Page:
Surrealist Salvador Dali peeks out from the 72 stairs of the Philadelphia Museum of Art in 2005 during an exhibition of his art. (And yes, Rocky ran these steps in 1976.)
Don’t break an ankle! Unusual stairs located in Oaxaca de Juárez, Mexico, shot by Christopher Holden in 2010.
The steps of Angkor Wat, Cambodia are so steep that some tourists hoist themselves up with their hands. (Now that’s a workout!)
Mount Hua Shan 华山 is located in Shaanxi, a province in central China. The almost 90 degree angle steps lead to Mount Hua Shan’s five peaks.
Lack of space in Montreal forced architects to build these three-story high “plexes” with their twisty exterior stairways, but we have to admit they don’t look very safe.
Some of the famous stairs that lead to nowhere in Malta.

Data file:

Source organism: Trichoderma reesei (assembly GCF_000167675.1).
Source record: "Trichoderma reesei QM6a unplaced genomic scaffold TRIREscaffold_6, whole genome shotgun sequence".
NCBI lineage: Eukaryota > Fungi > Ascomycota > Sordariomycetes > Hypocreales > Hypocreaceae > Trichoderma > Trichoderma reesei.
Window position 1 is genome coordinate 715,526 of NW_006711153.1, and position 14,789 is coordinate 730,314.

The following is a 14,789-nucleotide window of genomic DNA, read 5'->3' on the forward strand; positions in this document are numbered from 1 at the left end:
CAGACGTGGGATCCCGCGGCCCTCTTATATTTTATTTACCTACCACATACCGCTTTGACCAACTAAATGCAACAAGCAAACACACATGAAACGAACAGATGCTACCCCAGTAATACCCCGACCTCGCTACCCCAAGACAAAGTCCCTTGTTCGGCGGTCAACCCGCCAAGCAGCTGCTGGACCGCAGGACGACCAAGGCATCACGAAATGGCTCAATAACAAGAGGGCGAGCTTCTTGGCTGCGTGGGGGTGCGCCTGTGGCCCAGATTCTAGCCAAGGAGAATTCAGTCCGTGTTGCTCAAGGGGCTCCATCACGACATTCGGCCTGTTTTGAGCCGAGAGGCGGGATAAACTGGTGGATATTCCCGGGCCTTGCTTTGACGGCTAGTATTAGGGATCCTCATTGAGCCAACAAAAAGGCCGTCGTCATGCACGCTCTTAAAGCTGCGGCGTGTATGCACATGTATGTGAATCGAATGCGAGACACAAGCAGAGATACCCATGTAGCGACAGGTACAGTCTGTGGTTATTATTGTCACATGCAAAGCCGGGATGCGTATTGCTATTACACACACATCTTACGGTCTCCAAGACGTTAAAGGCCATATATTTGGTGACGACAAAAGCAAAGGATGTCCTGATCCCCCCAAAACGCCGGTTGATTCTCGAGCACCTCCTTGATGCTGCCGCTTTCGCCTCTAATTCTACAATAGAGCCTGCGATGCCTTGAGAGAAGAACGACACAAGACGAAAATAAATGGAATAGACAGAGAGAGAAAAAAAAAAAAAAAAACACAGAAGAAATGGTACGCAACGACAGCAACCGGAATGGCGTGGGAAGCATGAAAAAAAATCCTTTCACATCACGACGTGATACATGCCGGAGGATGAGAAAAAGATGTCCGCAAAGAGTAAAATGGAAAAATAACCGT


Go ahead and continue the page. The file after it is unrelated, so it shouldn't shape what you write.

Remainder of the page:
The Quinta Da Regaleira steps in Sintra, Portugal lead to a pair of wells spiraling deep within the earth. The wells were never used, nor were they intended for water collection. Instead, these mysterious underground towers were used for secretive initiation rites.
It looks like any staircase that dots the hills of Los Angeles, but this is where the Laurel and Hardy classic The Music Box — in which the duo are tasked with delivering a piano to the top of a giant staircase — was filmed in 1932.
The Inca ruins at Moray, an archaeological site in Peru, feature a massive bowl-like depression, with a series of concentric terraces that are split by multiple staircases and look like an ancient Greek amphitheater. The largest descends to a depth of approximately 150 meters and leads to a circular bottom so well drained that it never completely floods, no matter how plentiful the rain. Legend has it that if you enter but are not pure of heart, you turn into a small pile of stones.
The ancient stairwells of Rajasthan, India served as gathering places to hang out and escape the heat, but are also a geometric art form all their own.